According to a new U.S. Department of Justice report, 9.5 percent of youths incarcerated in juvenile facilities in America report being sexually abused in the past year of their detention.
A great new online resource from the Advancement Project allows you to see how your state is working to end the school-to-prison pipeline– from state resources to great organizations working on the ground to promote change to headlines from the news on where change is happening.
HOW IS YOUR STATE DOING?: http://safequalityschools.org/map#[/box] [box title=”When Kids Behave Like Kids, Don’t Punish Them Like They Are Adults” type=”coloured” pb_margin_bottom=”no” width=”1/1″ el_position=”first last”]
Tamar Birckhead writes, “As a criminal defense lawyer and the mother of two girls, I have a very effective disciplinary tool at my disposal: I can take just about any undesirable interaction between my daughters and frame it as a crime…But what separates my girls’ actions – which can readily be characterized as developmentally appropriate inappropriate behavior – from that of my clients? Sadly, I believe that it comes down to race, class and cultural status.”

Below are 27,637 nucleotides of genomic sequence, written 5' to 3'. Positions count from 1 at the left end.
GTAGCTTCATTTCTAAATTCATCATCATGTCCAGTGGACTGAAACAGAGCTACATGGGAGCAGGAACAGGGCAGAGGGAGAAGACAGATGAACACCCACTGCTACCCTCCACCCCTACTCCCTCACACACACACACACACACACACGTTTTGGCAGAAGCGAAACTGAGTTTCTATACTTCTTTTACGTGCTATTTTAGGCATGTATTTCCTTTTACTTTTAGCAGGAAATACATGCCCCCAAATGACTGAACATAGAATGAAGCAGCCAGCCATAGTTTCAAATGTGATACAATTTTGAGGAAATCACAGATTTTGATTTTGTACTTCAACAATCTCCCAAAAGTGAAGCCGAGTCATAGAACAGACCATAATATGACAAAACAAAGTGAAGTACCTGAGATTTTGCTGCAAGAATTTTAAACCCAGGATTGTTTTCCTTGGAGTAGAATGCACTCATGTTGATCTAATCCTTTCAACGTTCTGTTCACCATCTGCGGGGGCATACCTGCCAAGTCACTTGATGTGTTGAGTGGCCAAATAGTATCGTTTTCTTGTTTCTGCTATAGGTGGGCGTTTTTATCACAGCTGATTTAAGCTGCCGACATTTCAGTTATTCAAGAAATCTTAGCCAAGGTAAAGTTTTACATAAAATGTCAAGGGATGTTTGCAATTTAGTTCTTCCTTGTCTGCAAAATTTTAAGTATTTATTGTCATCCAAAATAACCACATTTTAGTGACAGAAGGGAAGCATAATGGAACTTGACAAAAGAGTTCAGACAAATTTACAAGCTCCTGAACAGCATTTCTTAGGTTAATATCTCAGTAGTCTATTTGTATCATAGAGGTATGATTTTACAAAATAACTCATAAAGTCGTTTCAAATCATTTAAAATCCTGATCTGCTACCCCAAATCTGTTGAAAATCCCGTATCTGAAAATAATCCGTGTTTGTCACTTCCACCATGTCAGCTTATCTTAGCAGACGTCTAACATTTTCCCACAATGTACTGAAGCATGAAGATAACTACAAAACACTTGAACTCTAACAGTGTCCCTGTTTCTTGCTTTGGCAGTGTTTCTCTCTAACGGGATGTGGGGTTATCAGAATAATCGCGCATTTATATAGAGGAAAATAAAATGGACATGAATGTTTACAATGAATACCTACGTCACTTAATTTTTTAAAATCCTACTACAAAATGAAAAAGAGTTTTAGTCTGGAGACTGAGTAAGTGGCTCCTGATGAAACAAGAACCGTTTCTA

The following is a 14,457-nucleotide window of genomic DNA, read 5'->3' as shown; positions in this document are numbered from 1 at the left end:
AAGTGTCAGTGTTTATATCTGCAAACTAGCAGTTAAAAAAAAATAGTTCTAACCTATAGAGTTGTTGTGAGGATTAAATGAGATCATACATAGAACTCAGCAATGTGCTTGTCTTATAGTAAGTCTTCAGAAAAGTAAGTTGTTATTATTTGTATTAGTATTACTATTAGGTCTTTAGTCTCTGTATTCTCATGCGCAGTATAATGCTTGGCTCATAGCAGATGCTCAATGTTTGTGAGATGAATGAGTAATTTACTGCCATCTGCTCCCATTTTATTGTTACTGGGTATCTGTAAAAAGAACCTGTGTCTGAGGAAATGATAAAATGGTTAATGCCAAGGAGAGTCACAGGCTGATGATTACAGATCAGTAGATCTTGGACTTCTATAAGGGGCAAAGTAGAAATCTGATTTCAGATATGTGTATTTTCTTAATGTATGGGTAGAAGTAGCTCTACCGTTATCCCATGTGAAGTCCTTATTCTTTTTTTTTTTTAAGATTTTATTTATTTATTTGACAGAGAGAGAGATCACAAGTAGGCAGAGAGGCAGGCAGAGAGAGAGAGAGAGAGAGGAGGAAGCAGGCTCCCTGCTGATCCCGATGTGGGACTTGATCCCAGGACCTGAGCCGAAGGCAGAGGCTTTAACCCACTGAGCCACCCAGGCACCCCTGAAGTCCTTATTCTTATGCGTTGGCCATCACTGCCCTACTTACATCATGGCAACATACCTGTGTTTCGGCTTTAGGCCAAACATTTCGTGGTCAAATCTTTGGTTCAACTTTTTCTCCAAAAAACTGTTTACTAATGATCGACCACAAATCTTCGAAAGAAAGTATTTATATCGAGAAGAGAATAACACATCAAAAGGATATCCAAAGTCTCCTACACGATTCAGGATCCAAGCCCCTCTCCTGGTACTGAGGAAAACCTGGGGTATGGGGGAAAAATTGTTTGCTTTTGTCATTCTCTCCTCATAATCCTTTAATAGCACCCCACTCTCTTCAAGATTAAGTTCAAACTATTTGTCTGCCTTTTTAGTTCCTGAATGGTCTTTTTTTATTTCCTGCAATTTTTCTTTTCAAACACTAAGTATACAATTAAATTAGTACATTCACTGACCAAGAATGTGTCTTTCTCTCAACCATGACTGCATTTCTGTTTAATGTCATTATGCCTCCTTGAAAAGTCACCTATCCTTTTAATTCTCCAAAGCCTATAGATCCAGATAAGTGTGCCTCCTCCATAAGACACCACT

Are architects violating their professional code of ethics when they design and erect buildings that violate human rights? Like Prisons and Solitary Housing Units? The brilliantly addictive 99% Invisible radio show investigates:
Kids Count: Reducing Youth Incarceration” type=”coloured” pb_margin_bottom=”no” width=”1/1″ el_position=”first last”]
While we still lead the world in youth incarceration rates, those rates are beginning to decline. A new report from the AEC Foundation finds that in 2010 populations of incarcerated youth were at a new 35-year low. What’s more? This decline has not contributed to an increase in juvenile crime.